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Why Smart Parents Make Bad Sleep Decisions

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The April 12 recall of the Fisher Price Rock n’ Play struck a chord with moms everywhere — and not just because it’s a baby registry staple, or because it seems to be a no-fail soother for wailing newborns with its soft noises and gentle inclined motion. The recall horrified moms because it validated our deepest, darkest fear: we’re smart people who make unsafe sleep decisions.

Nearly 5 million Fisher Price Rock n’ Plays were recalled (mine included), just days after American Academy of Pediatrics President Kyle E. Yasuda, M.D., FAAP, released a statement asserting there was “convincing evidence that the Rock n’ Play inclined sleeper puts infants’ lives at risk.” The Rock n’ Play has been linked to 32 infant deaths since 2011, per that statement, with some of those infants rolling over while unrestrained, and some unable to breathe in the correct position in the device.

Sometimes it can feel next to impossible to keep up with the do’s and don’ts of parenting, but for millennial moms, safe sleep has practically been drilled into our brains. The AAP recommends the “ABCs” of safe sleep: place the baby Alone, on her Back, in a bare Crib. Add to that the number of tips and tricks that experts say can reduce the risk of SIDS (Sudden Infant Death Syndrome), from giving baby a pacifier, to keeping the room between 68 degrees and 72 degrees and using a fan to circulate the air, and suddenly bedtime has turned into a checklist of epic proportions. I followed every single one of them religiously, in addition to using an Owlet to monitor my son’s heart rate and oxygen levels, placing him in the SNOO Smart Sleeper bassinet (now available to rent through Happiest Baby for around $3 a day) so he couldn’t roll over and occasionally (fine, frequently) placing my hand onto his chest to make sure he was breathing during the night (technology can malfunction, right?!).

My daughter slept overnight in the Rock n’ Play next to our bed, because she had reflux and we felt more comfortable with her sleeping propped up.

Safe sleep obsession aside, I couldn’t shake the feeling that I had dodged a bullet with the recall of the Rock n’ Play. I used it for daily naps during the first eight weeks of my baby’s life, even leaving my newborn asleep in it while I took a quick shower or let the sleep deprivation take over and napped alongside him. And I am not alone among my fellow millennials — together, the most educated generation of parents in history, per the Pew Research Center.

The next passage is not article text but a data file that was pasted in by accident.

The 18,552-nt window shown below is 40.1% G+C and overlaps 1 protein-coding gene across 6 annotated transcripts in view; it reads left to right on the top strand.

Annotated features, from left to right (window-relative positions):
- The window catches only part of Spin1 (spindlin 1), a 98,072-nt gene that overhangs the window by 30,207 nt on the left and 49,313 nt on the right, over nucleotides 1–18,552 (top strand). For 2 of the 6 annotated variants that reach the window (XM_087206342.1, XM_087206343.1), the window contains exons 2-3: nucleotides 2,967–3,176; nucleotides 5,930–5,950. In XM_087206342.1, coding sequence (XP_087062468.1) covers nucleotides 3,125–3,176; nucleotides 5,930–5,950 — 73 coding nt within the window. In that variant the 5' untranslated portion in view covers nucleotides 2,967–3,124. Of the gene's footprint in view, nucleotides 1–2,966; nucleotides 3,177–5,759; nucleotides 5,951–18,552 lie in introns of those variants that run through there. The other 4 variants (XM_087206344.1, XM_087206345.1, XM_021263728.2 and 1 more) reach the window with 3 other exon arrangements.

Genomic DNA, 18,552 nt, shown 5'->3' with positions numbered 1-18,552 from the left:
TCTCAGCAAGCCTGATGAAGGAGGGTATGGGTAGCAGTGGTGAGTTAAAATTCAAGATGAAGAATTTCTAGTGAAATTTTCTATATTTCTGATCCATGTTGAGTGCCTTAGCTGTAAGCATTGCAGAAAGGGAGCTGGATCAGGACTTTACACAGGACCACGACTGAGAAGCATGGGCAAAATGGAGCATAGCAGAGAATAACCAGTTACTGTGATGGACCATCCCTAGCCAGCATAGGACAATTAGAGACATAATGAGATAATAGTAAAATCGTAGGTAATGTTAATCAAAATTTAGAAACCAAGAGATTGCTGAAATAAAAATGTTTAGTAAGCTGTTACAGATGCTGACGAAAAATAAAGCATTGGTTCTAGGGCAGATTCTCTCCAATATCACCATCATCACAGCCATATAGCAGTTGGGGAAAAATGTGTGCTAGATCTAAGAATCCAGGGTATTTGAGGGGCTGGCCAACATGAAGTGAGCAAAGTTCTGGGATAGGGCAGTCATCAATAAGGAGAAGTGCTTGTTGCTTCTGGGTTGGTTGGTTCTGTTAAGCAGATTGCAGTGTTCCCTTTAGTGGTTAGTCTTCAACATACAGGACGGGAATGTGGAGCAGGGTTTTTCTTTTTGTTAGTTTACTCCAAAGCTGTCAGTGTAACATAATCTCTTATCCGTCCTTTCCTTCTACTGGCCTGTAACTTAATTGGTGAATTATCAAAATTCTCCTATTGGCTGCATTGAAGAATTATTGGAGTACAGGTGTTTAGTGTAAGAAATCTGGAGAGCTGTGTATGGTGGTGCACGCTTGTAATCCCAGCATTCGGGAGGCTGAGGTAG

Alicia Donohue, 34, of Albany, N.Y., used the Rock n’ Play with her second daughter. “My daughter slept overnight in the Rock n’ Play next to our bed, because she had reflux and we felt more comfortable with her sleeping propped up,” Donohue tells Romper. “We think she felt snug, and it helped her sleep for the first few months.”

Romper spoke to Dr. Harvey Karp, one of the most-trusted pediatricians and child-development experts (and inventor of the SNOO Smart Sleeper), about the recall. “Most people aren’t there every second to supervise, and tragedies happen in just an instant,” Dr. Karp says. “Inevitably, when you’re exhausted and it’s the only place your baby will sleep, you don’t make good decisions.”

Tara Temple, 33, of Ballwin, M.O., can relate. “I definitely fell asleep with my daughter on the couch, because she went through a stage where she would only sleep if held,” Temple tells Romper. “I never moved an inch, but I was exhausted.”

The sleep deprivation is no joke: new parents lose 44 days worth of sleep in the first year of their baby’s life, per a survey by Ergo. The National Sleep Organization likens the effects of sleep deprivation to those of alcohol. A loss of sleep has also been linked to perinatal mood disorders — a study in Iran found that women with poor sleep quality in the postpartum period were three times as likely to experience depression, echoing the findings of a longer study following women to 36 months postpartum and published in Sleep.

Dr. Karp points to micro-sleep, or short bursts of sleep that happen without the person even being aware they took place, as being an immediate risk. “Half of your brain is already asleep even though you’re awake,” Dr. Karp says. “That happens all the time with new moms.”

Decision-making is also broadly affected by sleep deprivation — we break the rules when we are tired.